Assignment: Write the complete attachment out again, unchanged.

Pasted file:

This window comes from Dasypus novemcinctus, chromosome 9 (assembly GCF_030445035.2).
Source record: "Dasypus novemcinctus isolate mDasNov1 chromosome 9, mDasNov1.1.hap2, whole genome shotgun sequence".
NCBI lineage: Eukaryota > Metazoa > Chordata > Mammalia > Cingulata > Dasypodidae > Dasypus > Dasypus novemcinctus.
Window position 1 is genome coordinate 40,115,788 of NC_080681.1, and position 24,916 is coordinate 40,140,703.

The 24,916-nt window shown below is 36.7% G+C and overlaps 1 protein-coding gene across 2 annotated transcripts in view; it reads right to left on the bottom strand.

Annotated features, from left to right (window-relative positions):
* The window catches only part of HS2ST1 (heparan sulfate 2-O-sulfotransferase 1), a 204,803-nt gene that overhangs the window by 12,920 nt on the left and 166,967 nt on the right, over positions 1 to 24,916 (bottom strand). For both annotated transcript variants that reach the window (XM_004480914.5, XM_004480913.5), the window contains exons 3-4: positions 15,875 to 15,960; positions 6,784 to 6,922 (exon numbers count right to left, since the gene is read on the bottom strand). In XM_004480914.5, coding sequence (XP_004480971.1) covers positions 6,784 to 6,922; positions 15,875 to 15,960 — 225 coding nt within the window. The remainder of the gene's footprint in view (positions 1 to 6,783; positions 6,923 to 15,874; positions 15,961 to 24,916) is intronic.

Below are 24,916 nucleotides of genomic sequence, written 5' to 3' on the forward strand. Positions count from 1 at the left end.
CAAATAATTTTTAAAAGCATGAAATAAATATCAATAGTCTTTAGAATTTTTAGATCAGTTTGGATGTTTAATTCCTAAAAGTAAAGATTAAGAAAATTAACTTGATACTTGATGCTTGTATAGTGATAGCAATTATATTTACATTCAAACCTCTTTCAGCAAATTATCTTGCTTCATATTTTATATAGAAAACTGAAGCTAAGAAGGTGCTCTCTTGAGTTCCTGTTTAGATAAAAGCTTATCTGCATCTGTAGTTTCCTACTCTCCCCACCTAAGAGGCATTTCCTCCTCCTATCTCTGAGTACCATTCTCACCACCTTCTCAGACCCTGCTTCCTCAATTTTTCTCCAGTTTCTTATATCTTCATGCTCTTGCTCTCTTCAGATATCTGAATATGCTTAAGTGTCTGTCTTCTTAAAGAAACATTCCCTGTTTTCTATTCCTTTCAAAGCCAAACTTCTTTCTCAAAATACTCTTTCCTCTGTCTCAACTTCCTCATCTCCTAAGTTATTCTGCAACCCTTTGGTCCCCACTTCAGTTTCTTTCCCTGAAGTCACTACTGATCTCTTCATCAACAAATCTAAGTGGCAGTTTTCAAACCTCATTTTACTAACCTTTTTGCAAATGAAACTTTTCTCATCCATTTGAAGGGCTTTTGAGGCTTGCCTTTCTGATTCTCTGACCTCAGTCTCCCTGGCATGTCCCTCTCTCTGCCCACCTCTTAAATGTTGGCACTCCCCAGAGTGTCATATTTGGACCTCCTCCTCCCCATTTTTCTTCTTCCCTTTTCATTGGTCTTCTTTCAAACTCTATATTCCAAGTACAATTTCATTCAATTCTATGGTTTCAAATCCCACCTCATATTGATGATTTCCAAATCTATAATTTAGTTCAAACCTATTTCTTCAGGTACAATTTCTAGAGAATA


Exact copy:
This window comes from Dasypus novemcinctus, chromosome 9 (assembly GCF_030445035.2).
Source record: "Dasypus novemcinctus isolate mDasNov1 chromosome 9, mDasNov1.1.hap2, whole genome shotgun sequence".
NCBI lineage: Eukaryota > Metazoa > Chordata > Mammalia > Cingulata > Dasypodidae > Dasypus > Dasypus novemcinctus.
Window position 1 is genome coordinate 40,115,788 of NC_080681.1, and position 24,916 is coordinate 40,140,703.

The 24,916-nt window shown below is 36.7% G+C and overlaps 1 protein-coding gene across 2 annotated transcripts in view; it reads right to left on the bottom strand.

Annotated features, from left to right (window-relative positions):
* The window catches only part of HS2ST1 (heparan sulfate 2-O-sulfotransferase 1), a 204,803-nt gene that overhangs the window by 12,920 nt on the left and 166,967 nt on the right, over positions 1 to 24,916 (bottom strand). For both annotated transcript variants that reach the window (XM_004480914.5, XM_004480913.5), the window contains exons 3-4: positions 15,875 to 15,960; positions 6,784 to 6,922 (exon numbers count right to left, since the gene is read on the bottom strand). In XM_004480914.5, coding sequence (XP_004480971.1) covers positions 6,784 to 6,922; positions 15,875 to 15,960 — 225 coding nt within the window. The remainder of the gene's footprint in view (positions 1 to 6,783; positions 6,923 to 15,874; positions 15,961 to 24,916) is intronic.

Below are 24,916 nucleotides of genomic sequence, written 5' to 3' on the forward strand. Positions count from 1 at the left end.
CAAATAATTTTTAAAAGCATGAAATAAATATCAATAGTCTTTAGAATTTTTAGATCAGTTTGGATGTTTAATTCCTAAAAGTAAAGATTAAGAAAATTAACTTGATACTTGATGCTTGTATAGTGATAGCAATTATATTTACATTCAAACCTCTTTCAGCAAATTATCTTGCTTCATATTTTATATAGAAAACTGAAGCTAAGAAGGTGCTCTCTTGAGTTCCTGTTTAGATAAAAGCTTATCTGCATCTGTAGTTTCCTACTCTCCCCACCTAAGAGGCATTTCCTCCTCCTATCTCTGAGTACCATTCTCACCACCTTCTCAGACCCTGCTTCCTCAATTTTTCTCCAGTTTCTTATATCTTCATGCTCTTGCTCTCTTCAGATATCTGAATATGCTTAAGTGTCTGTCTTCTTAAAGAAACATTCCCTGTTTTCTATTCCTTTCAAAGCCAAACTTCTTTCTCAAAATACTCTTTCCTCTGTCTCAACTTCCTCATCTCCTAAGTTATTCTGCAACCCTTTGGTCCCCACTTCAGTTTCTTTCCCTGAAGTCACTACTGATCTCTTCATCAACAAATCTAAGTGGCAGTTTTCAAACCTCATTTTACTAACCTTTTTGCAAATGAAACTTTTCTCATCCATTTGAAGGGCTTTTGAGGCTTGCCTTTCTGATTCTCTGACCTCAGTCTCCCTGGCATGTCCCTCTCTCTGCCCACCTCTTAAATGTTGGCACTCCCCAGAGTGTCATATTTGGACCTCCTCCTCCCCATTTTTCTTCTTCCCTTTTCATTGGTCTTCTTTCAAACTCTATATTCCAAGTACAATTTCATTCAATTCTATGGTTTCAAATCCCACCTCATATTGATGATTTCCAAATCTATAATTTAGTTCAAACCTATTTCTTCAGGTACAATTTCTAGAGAATA